Date of Award


Degree Name

MS in Environmental Sciences and Management


Natural Resources Management


College of Agriculture, Food, and Environmental Sciences


Stewart Wilson

Advisor 2

Yamina Pressler

Advisor Department

Natural Resources Management

Advisor College

College of Agriculture, Food, and Environmental Sciences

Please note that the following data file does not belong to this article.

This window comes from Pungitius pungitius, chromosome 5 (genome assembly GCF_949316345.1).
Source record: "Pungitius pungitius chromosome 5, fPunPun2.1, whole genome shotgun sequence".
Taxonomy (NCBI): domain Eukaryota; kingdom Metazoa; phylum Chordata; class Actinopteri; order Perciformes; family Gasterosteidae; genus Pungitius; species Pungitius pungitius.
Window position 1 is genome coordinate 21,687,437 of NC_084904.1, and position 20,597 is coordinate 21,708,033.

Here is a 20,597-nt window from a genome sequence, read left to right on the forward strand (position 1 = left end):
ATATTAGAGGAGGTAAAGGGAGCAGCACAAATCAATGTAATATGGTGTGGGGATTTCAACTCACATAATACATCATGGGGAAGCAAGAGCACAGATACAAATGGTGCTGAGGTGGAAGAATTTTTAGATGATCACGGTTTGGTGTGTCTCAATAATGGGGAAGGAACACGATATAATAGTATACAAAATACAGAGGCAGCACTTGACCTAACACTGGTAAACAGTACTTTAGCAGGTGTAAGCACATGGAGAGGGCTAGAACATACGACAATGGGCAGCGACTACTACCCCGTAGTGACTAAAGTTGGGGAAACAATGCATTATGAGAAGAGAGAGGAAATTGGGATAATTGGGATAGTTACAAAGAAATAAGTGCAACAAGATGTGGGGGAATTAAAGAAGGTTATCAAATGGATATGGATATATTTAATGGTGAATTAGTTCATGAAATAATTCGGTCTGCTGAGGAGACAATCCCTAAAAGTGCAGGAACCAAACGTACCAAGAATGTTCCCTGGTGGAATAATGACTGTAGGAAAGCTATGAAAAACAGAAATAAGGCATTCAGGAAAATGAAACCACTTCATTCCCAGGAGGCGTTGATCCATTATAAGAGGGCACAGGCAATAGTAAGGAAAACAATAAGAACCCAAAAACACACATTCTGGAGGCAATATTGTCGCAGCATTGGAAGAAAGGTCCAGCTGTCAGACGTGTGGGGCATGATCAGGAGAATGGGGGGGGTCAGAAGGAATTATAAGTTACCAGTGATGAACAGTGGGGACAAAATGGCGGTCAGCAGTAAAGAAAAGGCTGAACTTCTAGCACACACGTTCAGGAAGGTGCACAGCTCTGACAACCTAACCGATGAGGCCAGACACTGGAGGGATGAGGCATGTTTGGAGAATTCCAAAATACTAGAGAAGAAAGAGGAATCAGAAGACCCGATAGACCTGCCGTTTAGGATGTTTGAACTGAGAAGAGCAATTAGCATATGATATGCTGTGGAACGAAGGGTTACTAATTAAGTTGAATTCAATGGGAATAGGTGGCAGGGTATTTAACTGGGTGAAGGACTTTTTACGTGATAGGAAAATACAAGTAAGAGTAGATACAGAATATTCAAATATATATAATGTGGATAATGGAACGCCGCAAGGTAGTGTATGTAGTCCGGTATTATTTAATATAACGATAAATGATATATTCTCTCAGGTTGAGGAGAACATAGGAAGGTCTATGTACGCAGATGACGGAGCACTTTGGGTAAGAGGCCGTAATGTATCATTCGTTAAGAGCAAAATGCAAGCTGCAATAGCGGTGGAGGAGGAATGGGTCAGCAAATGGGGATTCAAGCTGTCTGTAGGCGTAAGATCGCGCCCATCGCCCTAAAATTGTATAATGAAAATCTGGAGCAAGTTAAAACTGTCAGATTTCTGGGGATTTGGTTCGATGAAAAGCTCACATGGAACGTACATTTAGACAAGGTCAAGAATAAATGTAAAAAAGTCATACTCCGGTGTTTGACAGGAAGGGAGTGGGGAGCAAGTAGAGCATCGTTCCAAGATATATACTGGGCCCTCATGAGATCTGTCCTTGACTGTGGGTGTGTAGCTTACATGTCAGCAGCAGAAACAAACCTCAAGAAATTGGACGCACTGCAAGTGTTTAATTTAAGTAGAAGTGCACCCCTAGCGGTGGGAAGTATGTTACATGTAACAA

In the past few decades, the world’s climate is being altered by anthropogenic forces such as the increase in carbon dioxide (CO2) emissions due to fossil fuel combustion (Paraschiv and Paraschiv, 2020). In California, the impacts of increased CO2 concentrations have created longer fire seasons, warmer temperatures, and increased lightning strikes which allow for wildfires to become more frequent, severe, and larger in scale (Westerling et al., 2006). Wildfires of this magnitude result in acceleration of landscape scale processes such as erosion and aggregation which in turn affects soil organic matter (SOM), the basis of soil health (Gonz´alez-P´erez et al., 2004). This project is intended to close the knowledge gap and broaden our understanding of the impacts of burn severity on SOM partitioning at the watershed scale in California. To accomplish this, soil samples were first collected one year following the CZU Lightning Complex Fire at Swanton Pacific Ranch. The samples were separated into particulate organic matter (POM) and mineral-associated organic matter (MAOM), analyzed for carbon (C) and nitrogen (N) content, and then their stock was compared to burn severity and other environmental covariates. The environmental covariates were derived from geospatial data corresponding to the soil forming factors and burn severity to understand the watershed scale controls on SOM fractions. Spatial data included remote sensing data corresponding to terrain, climate, vegetation, lithology, and fire variables. Through analysis, Difference Normalized Burn Ratio (dNBR), climate data, and terrain data were the most dominant predictors of MAOM and POM C and N. Ultimately, this research will allow for greater understanding of landscape-scale SOM partitioning and soil quality post-fire.